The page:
11 February 2011
Tonight: Sueyeun Juliette Lee, Maxi Kim, and Jackqueline Frost // NOW WITH LIMITED EDITION BROADSIDE!
Word on the street is Juliette is a powerhouse on the stage, and Jackqueline promises to provide a "spectacle" of some kind! Don't sleep!
Additionally, I'm happy to announce that most SPT readings this season will feature a special, limited-edition broadside printed especially for the event! The Small Press Traffic Printer's Corps is a loose collective of printer/poets who've committed to designing and printing something specifically to help support SPT! I'll unveil the first of these broadsides tonight (teaser detail above!), Andrew Rippeon's totally masterful rendition of some lines from Juliette Lee. This broadside features no less than 5 runs through the press along with some tricky printing on the backside of type and a hand-carved wood block! Andrew is the editor of P-Queue and Queue Books and a brilliant poet in his own right. If you'd like a copy of the broadside (while supporting one of the most important reading series in the country!) but can't make the reading, we hope to have some available through the website soon. Collect them all!
Here are the details:
Timken Hall,CCA SF
1111 8th Street
event begins at 7:30pm
entrance is $8-15/members FREE
Sueyeun Juliette Lee grew up three miles from the CIA. She currently lives in Philadelphia, where she edits Corollary Press (www.corollarypress.org), a chapbook series devoted to multi-ethnic experimental writing. Her books include That Gorgeous Feeling (Coconut Books) and Underground National (Factory School). She is a contributing editor of EOAGH and is at work on her doctoral dissertation examining the nexus between visual arts movements, critical theory, and Asian American poetry.
Born and raised in Kwangju, a then-revolutionary site of the 1980 South Korean uprising, Maxi Kim has a master’s from USC’s Rossier School of Education and a master’s in Critical Studies from California Institute of the Arts. Author of One Break, A Thousand Blows, Kim’s forthcoming book Did Somebody Say North Korea? confronts one of the pervasive myths of our time: that North Korea is a Confucian-Communist regime led by a Stalinist dictator that will, with time, disintegrate like the Soviet Union. In fact, North Korea, in our standard ideological spectrum is much closer to Nazism than to Marxism. Much like Hitler’s Third Reich, Kim Jong-il’s North Korea can’t be understood without understanding its racial worldview and “fascist” aesthetic principles. Debunking the current “end of history” model of international relations promoted by both humanist academics and the current political establishment, Maxi Kim offers Art as a new road map for “returning to history” by confronting East Asia’s totalitarian slave state.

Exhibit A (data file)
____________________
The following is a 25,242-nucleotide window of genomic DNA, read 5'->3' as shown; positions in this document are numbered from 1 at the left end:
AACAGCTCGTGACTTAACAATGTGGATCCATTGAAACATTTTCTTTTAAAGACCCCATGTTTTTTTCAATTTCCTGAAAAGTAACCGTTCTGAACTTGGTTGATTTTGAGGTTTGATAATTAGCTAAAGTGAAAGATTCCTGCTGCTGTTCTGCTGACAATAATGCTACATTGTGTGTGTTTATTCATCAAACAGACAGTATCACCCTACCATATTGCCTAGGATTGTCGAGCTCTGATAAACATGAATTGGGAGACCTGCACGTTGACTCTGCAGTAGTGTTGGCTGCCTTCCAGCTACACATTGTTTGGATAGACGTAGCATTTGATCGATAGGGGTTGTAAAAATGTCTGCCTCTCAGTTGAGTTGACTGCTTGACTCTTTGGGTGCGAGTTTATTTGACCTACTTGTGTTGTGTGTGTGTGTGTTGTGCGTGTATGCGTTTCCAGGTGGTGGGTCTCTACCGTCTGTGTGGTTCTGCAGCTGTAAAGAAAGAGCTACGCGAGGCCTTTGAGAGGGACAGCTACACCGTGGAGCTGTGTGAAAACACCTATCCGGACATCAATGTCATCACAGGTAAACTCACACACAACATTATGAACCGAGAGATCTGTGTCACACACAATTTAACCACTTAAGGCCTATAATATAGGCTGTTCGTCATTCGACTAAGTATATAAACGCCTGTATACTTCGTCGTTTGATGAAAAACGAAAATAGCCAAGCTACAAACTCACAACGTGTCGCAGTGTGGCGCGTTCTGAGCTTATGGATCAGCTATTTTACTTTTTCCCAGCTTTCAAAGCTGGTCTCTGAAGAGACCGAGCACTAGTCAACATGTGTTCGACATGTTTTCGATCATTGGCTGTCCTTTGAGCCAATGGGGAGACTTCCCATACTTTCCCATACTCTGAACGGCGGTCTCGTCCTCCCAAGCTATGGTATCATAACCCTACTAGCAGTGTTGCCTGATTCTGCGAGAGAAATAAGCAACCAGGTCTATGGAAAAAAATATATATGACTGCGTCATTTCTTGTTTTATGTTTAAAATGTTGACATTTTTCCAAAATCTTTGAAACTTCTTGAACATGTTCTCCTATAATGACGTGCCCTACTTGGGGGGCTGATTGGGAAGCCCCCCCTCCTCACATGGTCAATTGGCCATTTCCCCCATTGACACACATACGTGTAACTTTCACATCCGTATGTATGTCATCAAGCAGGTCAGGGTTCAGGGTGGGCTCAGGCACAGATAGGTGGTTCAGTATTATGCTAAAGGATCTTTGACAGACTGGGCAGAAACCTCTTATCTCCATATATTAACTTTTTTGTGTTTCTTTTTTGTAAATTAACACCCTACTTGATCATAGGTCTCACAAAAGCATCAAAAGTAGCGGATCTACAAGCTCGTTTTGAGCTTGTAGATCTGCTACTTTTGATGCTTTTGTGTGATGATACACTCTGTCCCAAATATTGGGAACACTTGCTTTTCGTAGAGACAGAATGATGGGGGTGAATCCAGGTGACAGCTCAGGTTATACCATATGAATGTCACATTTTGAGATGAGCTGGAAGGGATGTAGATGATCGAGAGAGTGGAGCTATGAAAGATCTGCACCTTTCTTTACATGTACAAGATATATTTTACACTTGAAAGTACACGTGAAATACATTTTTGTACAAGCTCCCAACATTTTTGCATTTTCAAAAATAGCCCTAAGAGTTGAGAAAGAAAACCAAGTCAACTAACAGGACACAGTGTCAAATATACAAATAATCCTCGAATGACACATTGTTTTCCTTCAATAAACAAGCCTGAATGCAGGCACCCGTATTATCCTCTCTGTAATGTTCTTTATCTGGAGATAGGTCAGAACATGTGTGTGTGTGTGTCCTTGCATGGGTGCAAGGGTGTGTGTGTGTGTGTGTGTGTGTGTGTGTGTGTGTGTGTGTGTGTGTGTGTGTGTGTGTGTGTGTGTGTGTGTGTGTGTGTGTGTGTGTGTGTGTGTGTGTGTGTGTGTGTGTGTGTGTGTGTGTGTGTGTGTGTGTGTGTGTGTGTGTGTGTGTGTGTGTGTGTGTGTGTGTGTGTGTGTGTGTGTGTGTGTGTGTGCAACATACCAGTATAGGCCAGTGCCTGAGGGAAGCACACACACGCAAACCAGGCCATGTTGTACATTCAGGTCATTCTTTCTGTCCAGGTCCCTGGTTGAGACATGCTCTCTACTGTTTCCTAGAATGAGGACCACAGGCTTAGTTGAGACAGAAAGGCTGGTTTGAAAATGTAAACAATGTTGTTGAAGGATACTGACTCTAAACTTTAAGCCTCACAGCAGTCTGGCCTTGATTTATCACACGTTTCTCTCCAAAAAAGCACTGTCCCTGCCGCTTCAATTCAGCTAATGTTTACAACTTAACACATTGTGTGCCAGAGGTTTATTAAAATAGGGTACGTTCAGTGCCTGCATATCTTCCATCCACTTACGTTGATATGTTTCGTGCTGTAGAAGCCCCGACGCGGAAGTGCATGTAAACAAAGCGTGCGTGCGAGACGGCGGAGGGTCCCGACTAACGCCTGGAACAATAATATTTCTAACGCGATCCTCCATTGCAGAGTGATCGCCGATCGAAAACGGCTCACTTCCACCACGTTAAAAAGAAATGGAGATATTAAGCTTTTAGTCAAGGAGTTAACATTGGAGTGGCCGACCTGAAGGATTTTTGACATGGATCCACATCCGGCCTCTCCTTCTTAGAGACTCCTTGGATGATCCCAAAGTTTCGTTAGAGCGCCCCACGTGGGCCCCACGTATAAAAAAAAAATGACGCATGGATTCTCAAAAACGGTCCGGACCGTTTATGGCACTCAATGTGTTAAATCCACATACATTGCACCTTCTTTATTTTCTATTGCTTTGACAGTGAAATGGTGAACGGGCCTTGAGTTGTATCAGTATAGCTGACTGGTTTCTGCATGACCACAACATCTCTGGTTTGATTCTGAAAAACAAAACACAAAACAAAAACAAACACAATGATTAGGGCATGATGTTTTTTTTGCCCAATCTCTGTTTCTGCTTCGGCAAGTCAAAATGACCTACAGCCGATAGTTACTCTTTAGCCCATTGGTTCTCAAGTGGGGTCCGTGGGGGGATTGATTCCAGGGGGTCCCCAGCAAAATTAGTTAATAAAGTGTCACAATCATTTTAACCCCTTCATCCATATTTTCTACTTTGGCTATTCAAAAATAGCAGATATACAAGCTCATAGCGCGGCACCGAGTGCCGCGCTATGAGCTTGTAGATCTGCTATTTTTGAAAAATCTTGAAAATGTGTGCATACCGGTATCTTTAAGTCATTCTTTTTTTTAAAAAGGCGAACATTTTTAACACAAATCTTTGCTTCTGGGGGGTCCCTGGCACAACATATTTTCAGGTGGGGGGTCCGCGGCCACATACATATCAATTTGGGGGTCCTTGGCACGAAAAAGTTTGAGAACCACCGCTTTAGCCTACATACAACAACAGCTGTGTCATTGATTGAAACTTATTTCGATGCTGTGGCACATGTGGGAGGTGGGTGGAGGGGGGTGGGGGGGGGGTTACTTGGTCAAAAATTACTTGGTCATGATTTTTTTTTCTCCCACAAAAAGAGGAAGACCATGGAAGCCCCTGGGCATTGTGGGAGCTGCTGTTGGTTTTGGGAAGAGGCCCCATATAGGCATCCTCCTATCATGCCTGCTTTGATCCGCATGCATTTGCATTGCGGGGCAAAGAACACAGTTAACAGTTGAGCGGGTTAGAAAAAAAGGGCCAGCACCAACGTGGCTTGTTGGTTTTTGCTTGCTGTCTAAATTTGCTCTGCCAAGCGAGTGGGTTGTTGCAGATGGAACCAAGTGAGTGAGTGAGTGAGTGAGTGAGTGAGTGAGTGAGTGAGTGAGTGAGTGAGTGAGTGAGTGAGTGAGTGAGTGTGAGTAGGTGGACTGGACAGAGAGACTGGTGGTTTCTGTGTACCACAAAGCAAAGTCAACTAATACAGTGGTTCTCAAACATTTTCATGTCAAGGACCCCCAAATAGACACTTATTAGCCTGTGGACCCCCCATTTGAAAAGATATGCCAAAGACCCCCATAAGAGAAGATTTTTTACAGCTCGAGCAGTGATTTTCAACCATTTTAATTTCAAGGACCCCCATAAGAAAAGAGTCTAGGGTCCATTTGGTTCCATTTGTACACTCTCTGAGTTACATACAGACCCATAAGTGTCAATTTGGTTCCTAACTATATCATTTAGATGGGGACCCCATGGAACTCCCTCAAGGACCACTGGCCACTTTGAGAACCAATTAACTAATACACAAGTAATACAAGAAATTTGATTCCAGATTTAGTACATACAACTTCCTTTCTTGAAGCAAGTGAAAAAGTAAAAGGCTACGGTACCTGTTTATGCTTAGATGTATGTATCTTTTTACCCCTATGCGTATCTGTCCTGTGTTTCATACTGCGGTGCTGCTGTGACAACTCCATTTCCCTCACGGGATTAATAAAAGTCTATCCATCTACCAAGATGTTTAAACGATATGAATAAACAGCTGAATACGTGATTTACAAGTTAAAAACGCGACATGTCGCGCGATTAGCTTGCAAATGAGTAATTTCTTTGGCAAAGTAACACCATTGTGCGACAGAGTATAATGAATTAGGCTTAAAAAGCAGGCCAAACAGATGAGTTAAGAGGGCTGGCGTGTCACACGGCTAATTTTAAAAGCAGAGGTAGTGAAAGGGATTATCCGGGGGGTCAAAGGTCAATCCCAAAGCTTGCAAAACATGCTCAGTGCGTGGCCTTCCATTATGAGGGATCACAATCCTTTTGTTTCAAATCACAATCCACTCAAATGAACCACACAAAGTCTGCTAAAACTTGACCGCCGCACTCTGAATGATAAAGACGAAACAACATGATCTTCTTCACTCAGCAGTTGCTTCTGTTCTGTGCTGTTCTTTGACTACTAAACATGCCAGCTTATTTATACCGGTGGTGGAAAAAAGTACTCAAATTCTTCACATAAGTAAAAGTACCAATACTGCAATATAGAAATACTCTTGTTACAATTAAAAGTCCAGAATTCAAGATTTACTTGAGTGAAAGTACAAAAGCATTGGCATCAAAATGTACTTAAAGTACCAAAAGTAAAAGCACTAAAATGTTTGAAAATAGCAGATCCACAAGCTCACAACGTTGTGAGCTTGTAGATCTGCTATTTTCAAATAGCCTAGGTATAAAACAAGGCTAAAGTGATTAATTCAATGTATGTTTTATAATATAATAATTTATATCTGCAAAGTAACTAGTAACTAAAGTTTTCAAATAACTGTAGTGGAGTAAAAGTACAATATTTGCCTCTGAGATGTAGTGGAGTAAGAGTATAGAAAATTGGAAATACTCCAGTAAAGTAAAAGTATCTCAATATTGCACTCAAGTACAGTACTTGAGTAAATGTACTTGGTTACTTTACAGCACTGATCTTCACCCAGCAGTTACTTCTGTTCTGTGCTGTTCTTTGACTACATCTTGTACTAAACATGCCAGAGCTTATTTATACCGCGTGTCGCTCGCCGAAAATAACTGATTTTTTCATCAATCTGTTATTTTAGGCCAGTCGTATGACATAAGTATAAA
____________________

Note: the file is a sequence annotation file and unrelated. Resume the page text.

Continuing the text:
Jackqueline was raised in Lafayette, Louisiana and has lived in five southern states, (and Indiana.) Her poetry and fiction has recently appeared or is forthcoming in Try!, Big Bridge, Swan's Rag, Adios Pelota! and Peach & Bats. She co-curates the Condensery Reading Series in Oakland. With the art-collective, Hail, Jackqueline collaboratively scripts and choreographs multi-media performances and has played in the East Bay bands The Delicate Situation and Pine. She is a student of creative writing and philosophy at Mills College.